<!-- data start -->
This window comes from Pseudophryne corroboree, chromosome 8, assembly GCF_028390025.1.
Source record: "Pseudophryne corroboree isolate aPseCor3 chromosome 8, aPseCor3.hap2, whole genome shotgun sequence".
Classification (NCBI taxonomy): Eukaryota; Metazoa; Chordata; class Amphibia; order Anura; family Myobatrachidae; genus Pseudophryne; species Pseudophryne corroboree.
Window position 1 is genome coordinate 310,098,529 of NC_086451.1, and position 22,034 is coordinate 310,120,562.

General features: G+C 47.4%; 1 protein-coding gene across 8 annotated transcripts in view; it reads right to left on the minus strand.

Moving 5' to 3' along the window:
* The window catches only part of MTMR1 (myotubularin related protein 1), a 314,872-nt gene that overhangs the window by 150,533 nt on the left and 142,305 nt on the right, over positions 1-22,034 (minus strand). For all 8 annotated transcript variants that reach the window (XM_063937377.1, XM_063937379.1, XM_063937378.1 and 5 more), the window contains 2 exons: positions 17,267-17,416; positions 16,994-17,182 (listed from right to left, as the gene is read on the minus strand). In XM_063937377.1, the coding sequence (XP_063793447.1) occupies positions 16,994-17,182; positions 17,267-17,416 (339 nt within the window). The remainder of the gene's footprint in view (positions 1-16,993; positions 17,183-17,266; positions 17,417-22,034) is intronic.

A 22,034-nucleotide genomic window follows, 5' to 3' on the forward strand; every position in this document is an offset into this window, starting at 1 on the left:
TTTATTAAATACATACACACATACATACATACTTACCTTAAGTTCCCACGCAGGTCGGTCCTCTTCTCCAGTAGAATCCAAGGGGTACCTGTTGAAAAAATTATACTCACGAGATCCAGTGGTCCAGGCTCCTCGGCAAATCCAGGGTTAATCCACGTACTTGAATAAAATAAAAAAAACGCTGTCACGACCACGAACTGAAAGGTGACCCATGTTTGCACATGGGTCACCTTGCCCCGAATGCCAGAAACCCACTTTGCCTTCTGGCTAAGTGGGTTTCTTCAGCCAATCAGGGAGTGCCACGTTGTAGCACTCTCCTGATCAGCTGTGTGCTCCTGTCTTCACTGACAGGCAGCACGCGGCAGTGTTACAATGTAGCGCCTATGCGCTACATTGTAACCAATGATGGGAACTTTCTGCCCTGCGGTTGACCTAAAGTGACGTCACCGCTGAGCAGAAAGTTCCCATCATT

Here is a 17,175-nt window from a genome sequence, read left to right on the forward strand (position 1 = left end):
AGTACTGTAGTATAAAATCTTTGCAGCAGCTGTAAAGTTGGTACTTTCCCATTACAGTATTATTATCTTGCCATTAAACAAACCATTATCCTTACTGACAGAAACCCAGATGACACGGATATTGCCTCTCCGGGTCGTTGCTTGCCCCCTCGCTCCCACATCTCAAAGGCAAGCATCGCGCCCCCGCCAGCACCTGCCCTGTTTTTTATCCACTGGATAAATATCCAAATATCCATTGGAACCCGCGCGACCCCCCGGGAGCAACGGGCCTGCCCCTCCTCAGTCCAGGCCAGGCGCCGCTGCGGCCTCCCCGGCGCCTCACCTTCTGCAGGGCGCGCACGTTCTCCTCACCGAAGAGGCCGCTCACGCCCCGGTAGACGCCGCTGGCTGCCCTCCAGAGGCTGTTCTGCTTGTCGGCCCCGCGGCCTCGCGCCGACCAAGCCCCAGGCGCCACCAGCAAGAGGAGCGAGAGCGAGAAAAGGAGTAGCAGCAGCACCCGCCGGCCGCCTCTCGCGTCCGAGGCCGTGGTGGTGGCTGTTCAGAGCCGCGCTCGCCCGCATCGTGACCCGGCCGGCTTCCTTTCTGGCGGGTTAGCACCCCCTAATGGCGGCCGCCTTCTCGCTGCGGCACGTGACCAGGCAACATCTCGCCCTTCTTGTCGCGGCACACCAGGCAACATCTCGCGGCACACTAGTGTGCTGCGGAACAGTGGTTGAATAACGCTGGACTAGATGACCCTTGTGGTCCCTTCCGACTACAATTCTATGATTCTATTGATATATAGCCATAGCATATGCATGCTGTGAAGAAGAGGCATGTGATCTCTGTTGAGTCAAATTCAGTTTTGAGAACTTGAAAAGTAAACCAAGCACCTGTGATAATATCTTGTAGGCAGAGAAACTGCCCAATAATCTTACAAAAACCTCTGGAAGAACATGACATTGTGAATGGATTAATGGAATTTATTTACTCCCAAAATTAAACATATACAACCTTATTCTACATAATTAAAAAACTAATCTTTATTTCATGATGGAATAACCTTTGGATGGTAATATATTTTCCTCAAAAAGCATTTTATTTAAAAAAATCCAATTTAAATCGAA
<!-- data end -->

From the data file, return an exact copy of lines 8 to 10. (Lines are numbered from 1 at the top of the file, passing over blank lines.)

A 22,034-nucleotide genomic window follows, 5' to 3' on the forward strand; every position in this document is an offset into this window, starting at 1 on the left:
TTTATTAAATACATACACACATACATACATACTTACCTTAAGTTCCCACGCAGGTCGGTCCTCTTCTCCAGTAGAATCCAAGGGGTACCTGTTGAAAAAATTATACTCACGAGATCCAGTGGTCCAGGCTCCTCGGCAAATCCAGGGTTAATCCACGTACTTGAATAAAATAAAAAAAACGCTGTCACGACCACGAACTGAAAGGTGACCCATGTTTGCACATGGGTCACCTTGCCCCGAATGCCAGAAACCCACTTTGCCTTCTGGCTAAGTGGGTTTCTTCAGCCAATCAGGGAGTGCCACGTTGTAGCACTCTCCTGATCAGCTGTGTGCTCCTGTCTTCACTGACAGGCAGCACGCGGCAGTGTTACAATGTAGCGCCTATGCGCTACATTGTAACCAATGATGGGAACTTTCTGCCCTGCGGTTGACCTAAAGTGACGTCACCGCTGAGCAGAAAGTTCCCATCATT

Here is a 17,175-nt window from a genome sequence, read left to right on the forward strand (position 1 = left end):